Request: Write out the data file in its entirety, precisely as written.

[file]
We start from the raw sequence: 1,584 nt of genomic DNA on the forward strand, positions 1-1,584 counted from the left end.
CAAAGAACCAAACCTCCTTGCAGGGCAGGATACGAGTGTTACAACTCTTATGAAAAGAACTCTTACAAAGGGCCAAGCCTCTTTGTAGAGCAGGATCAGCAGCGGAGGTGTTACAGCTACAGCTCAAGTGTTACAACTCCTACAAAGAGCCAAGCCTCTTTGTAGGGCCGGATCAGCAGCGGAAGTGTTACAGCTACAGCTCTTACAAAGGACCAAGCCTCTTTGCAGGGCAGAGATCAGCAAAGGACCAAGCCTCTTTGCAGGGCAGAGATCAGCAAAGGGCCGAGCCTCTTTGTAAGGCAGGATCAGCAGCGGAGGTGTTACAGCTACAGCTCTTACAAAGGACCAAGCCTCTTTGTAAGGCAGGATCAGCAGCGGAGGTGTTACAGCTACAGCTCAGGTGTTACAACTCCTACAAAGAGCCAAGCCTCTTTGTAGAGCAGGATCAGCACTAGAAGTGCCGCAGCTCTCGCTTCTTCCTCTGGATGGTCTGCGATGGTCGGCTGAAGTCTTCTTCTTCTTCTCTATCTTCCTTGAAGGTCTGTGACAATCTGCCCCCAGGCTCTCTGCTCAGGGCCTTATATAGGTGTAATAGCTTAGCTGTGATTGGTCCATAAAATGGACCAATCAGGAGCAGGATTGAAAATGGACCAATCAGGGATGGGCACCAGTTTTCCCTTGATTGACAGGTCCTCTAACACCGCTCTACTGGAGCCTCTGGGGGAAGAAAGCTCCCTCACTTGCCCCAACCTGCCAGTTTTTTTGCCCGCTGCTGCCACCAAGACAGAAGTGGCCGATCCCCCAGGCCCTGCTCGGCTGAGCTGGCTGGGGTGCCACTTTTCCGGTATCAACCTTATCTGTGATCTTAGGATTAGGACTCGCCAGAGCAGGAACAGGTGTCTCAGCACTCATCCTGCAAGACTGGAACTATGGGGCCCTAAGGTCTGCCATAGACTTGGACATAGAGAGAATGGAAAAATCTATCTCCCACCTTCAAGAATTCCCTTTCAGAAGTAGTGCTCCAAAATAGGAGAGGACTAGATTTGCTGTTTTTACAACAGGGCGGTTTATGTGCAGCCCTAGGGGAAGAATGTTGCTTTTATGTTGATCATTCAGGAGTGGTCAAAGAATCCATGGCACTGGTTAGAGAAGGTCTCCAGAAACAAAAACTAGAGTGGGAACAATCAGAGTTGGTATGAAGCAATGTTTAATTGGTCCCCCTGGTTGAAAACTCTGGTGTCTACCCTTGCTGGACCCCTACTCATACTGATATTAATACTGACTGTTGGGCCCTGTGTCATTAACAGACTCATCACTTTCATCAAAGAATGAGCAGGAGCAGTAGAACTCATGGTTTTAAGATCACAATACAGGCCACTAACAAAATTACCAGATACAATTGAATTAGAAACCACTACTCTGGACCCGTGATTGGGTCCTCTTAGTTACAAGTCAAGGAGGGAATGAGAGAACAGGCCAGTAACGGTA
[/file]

We start from the raw sequence: 1,584 nt of genomic DNA on the forward strand, positions 1-1,584 counted from the left end.
CAAAGAACCAAACCTCCTTGCAGGGCAGGATACGAGTGTTACAACTCTTATGAAAAGAACTCTTACAAAGGGCCAAGCCTCTTTGTAGAGCAGGATCAGCAGCGGAGGTGTTACAGCTACAGCTCAAGTGTTACAACTCCTACAAAGAGCCAAGCCTCTTTGTAGGGCCGGATCAGCAGCGGAAGTGTTACAGCTACAGCTCTTACAAAGGACCAAGCCTCTTTGCAGGGCAGAGATCAGCAAAGGACCAAGCCTCTTTGCAGGGCAGAGATCAGCAAAGGGCCGAGCCTCTTTGTAAGGCAGGATCAGCAGCGGAGGTGTTACAGCTACAGCTCTTACAAAGGACCAAGCCTCTTTGTAAGGCAGGATCAGCAGCGGAGGTGTTACAGCTACAGCTCAGGTGTTACAACTCCTACAAAGAGCCAAGCCTCTTTGTAGAGCAGGATCAGCACTAGAAGTGCCGCAGCTCTCGCTTCTTCCTCTGGATGGTCTGCGATGGTCGGCTGAAGTCTTCTTCTTCTTCTCTATCTTCCTTGAAGGTCTGTGACAATCTGCCCCCAGGCTCTCTGCTCAGGGCCTTATATAGGTGTAATAGCTTAGCTGTGATTGGTCCATAAAATGGACCAATCAGGAGCAGGATTGAAAATGGACCAATCAGGGATGGGCACCAGTTTTCCCTTGATTGACAGGTCCTCTAACACCGCTCTACTGGAGCCTCTGGGGGAAGAAAGCTCCCTCACTTGCCCCAACCTGCCAGTTTTTTTGCCCGCTGCTGCCACCAAGACAGAAGTGGCCGATCCCCCAGGCCCTGCTCGGCTGAGCTGGCTGGGGTGCCACTTTTCCGGTATCAACCTTATCTGTGATCTTAGGATTAGGACTCGCCAGAGCAGGAACAGGTGTCTCAGCACTCATCCTGCAAGACTGGAACTATGGGGCCCTAAGGTCTGCCATAGACTTGGACATAGAGAGAATGGAAAAATCTATCTCCCACCTTCAAGAATTCCCTTTCAGAAGTAGTGCTCCAAAATAGGAGAGGACTAGATTTGCTGTTTTTACAACAGGGCGGTTTATGTGCAGCCCTAGGGGAAGAATGTTGCTTTTATGTTGATCATTCAGGAGTGGTCAAAGAATCCATGGCACTGGTTAGAGAAGGTCTCCAGAAACAAAAACTAGAGTGGGAACAATCAGAGTTGGTATGAAGCAATGTTTAATTGGTCCCCCTGGTTGAAAACTCTGGTGTCTACCCTTGCTGGACCCCTACTCATACTGATATTAATACTGACTGTTGGGCCCTGTGTCATTAACAGACTCATCACTTTCATCAAAGAATGAGCAGGAGCAGTAGAACTCATGGTTTTAAGATCACAATACAGGCCACTAACAAAATTACCAGATACAATTGAATTAGAAACCACTACTCTGGACCCGTGATTGGGTCCTCTTAGTTACAAGTCAAGGAGGGAATGAGAGAACAGGCCAGTAACGGTA